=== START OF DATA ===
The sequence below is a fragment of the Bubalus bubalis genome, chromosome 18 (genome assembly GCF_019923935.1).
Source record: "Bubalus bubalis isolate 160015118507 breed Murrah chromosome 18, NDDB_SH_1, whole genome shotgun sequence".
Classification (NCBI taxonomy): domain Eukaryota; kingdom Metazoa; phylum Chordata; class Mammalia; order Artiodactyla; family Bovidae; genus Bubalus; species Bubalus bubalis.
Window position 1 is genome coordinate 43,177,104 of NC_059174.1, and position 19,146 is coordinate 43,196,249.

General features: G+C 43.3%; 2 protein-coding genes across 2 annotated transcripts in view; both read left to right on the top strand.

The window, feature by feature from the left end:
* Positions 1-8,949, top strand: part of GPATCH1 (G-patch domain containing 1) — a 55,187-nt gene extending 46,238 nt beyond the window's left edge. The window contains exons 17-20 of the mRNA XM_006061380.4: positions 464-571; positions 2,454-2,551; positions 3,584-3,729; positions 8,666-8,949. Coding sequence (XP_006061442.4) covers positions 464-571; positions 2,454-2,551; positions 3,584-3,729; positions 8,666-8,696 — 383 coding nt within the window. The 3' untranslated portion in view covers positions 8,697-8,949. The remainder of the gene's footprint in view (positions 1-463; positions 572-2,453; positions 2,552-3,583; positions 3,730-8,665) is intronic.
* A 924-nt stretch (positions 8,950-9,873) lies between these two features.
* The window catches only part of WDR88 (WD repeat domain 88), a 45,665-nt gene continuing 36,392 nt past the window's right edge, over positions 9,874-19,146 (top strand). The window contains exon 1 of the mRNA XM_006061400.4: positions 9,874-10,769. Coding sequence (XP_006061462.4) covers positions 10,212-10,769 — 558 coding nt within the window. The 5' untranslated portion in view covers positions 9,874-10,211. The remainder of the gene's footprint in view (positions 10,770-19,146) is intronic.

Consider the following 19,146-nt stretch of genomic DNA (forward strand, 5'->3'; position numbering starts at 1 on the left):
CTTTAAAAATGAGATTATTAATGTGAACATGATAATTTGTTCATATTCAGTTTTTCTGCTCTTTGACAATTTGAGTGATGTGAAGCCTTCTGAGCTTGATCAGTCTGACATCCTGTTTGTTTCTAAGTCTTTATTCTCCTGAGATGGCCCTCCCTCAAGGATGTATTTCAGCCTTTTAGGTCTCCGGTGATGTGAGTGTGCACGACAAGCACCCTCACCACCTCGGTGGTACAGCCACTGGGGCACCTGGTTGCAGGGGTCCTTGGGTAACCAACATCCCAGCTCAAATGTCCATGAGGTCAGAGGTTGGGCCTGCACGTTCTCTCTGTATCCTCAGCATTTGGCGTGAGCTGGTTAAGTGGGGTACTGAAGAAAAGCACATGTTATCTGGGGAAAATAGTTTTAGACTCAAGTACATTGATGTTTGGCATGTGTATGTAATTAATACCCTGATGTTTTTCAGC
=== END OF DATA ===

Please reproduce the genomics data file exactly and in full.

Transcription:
The sequence below is a fragment of the Bubalus bubalis genome, chromosome 18 (genome assembly GCF_019923935.1).
Source record: "Bubalus bubalis isolate 160015118507 breed Murrah chromosome 18, NDDB_SH_1, whole genome shotgun sequence".
Classification (NCBI taxonomy): domain Eukaryota; kingdom Metazoa; phylum Chordata; class Mammalia; order Artiodactyla; family Bovidae; genus Bubalus; species Bubalus bubalis.
Window position 1 is genome coordinate 43,177,104 of NC_059174.1, and position 19,146 is coordinate 43,196,249.

General features: G+C 43.3%; 2 protein-coding genes across 2 annotated transcripts in view; both read left to right on the top strand.

The window, feature by feature from the left end:
* Positions 1-8,949, top strand: part of GPATCH1 (G-patch domain containing 1) — a 55,187-nt gene extending 46,238 nt beyond the window's left edge. The window contains exons 17-20 of the mRNA XM_006061380.4: positions 464-571; positions 2,454-2,551; positions 3,584-3,729; positions 8,666-8,949. Coding sequence (XP_006061442.4) covers positions 464-571; positions 2,454-2,551; positions 3,584-3,729; positions 8,666-8,696 — 383 coding nt within the window. The 3' untranslated portion in view covers positions 8,697-8,949. The remainder of the gene's footprint in view (positions 1-463; positions 572-2,453; positions 2,552-3,583; positions 3,730-8,665) is intronic.
* A 924-nt stretch (positions 8,950-9,873) lies between these two features.
* The window catches only part of WDR88 (WD repeat domain 88), a 45,665-nt gene continuing 36,392 nt past the window's right edge, over positions 9,874-19,146 (top strand). The window contains exon 1 of the mRNA XM_006061400.4: positions 9,874-10,769. Coding sequence (XP_006061462.4) covers positions 10,212-10,769 — 558 coding nt within the window. The 5' untranslated portion in view covers positions 9,874-10,211. The remainder of the gene's footprint in view (positions 10,770-19,146) is intronic.

Consider the following 19,146-nt stretch of genomic DNA (forward strand, 5'->3'; position numbering starts at 1 on the left):
CTTTAAAAATGAGATTATTAATGTGAACATGATAATTTGTTCATATTCAGTTTTTCTGCTCTTTGACAATTTGAGTGATGTGAAGCCTTCTGAGCTTGATCAGTCTGACATCCTGTTTGTTTCTAAGTCTTTATTCTCCTGAGATGGCCCTCCCTCAAGGATGTATTTCAGCCTTTTAGGTCTCCGGTGATGTGAGTGTGCACGACAAGCACCCTCACCACCTCGGTGGTACAGCCACTGGGGCACCTGGTTGCAGGGGTCCTTGGGTAACCAACATCCCAGCTCAAATGTCCATGAGGTCAGAGGTTGGGCCTGCACGTTCTCTCTGTATCCTCAGCATTTGGCGTGAGCTGGTTAAGTGGGGTACTGAAGAAAAGCACATGTTATCTGGGGAAAATAGTTTTAGACTCAAGTACATTGATGTTTGGCATGTGTATGTAATTAATACCCTGATGTTTTTCAGC